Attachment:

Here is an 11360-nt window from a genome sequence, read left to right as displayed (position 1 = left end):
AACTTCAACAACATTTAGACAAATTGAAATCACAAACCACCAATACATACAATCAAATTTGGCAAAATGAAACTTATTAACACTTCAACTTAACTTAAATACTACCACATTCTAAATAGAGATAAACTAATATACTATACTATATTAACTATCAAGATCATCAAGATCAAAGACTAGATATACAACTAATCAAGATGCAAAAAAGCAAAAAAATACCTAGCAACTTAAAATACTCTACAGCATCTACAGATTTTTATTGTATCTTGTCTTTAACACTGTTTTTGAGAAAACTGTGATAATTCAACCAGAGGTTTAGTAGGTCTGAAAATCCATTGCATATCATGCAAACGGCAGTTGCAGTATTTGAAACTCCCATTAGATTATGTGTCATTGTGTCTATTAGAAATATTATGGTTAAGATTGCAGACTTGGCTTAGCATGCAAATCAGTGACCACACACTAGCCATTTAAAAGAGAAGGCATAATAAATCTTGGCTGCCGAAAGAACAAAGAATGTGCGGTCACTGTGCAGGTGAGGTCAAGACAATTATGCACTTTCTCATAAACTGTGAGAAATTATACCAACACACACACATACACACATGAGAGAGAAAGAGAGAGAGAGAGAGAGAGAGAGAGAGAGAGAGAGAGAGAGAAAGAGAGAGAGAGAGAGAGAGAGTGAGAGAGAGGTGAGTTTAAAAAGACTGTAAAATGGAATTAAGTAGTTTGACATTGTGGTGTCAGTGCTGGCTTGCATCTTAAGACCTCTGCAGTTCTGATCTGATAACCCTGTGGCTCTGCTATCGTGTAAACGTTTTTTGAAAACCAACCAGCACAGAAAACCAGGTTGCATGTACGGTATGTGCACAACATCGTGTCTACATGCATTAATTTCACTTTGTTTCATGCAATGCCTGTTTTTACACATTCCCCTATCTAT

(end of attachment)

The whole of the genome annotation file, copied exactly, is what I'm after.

Here is an 11360-nt window from a genome sequence, read left to right as displayed (position 1 = left end):
AACTTCAACAACATTTAGACAAATTGAAATCACAAACCACCAATACATACAATCAAATTTGGCAAAATGAAACTTATTAACACTTCAACTTAACTTAAATACTACCACATTCTAAATAGAGATAAACTAATATACTATACTATATTAACTATCAAGATCATCAAGATCAAAGACTAGATATACAACTAATCAAGATGCAAAAAAGCAAAAAAATACCTAGCAACTTAAAATACTCTACAGCATCTACAGATTTTTATTGTATCTTGTCTTTAACACTGTTTTTGAGAAAACTGTGATAATTCAACCAGAGGTTTAGTAGGTCTGAAAATCCATTGCATATCATGCAAACGGCAGTTGCAGTATTTGAAACTCCCATTAGATTATGTGTCATTGTGTCTATTAGAAATATTATGGTTAAGATTGCAGACTTGGCTTAGCATGCAAATCAGTGACCACACACTAGCCATTTAAAAGAGAAGGCATAATAAATCTTGGCTGCCGAAAGAACAAAGAATGTGCGGTCACTGTGCAGGTGAGGTCAAGACAATTATGCACTTTCTCATAAACTGTGAGAAATTATACCAACACACACACATACACACATGAGAGAGAAAGAGAGAGAGAGAGAGAGAGAGAGAGAGAGAGAGAGAGAGAGAAAGAGAGAGAGAGAGAGAGAGAGTGAGAGAGAGGTGAGTTTAAAAAGACTGTAAAATGGAATTAAGTAGTTTGACATTGTGGTGTCAGTGCTGGCTTGCATCTTAAGACCTCTGCAGTTCTGATCTGATAACCCTGTGGCTCTGCTATCGTGTAAACGTTTTTTGAAAACCAACCAGCACAGAAAACCAGGTTGCATGTACGGTATGTGCACAACATCGTGTCTACATGCATTAATTTCACTTTGTTTCATGCAATGCCTGTTTTTACACATTCCCCTATCTAT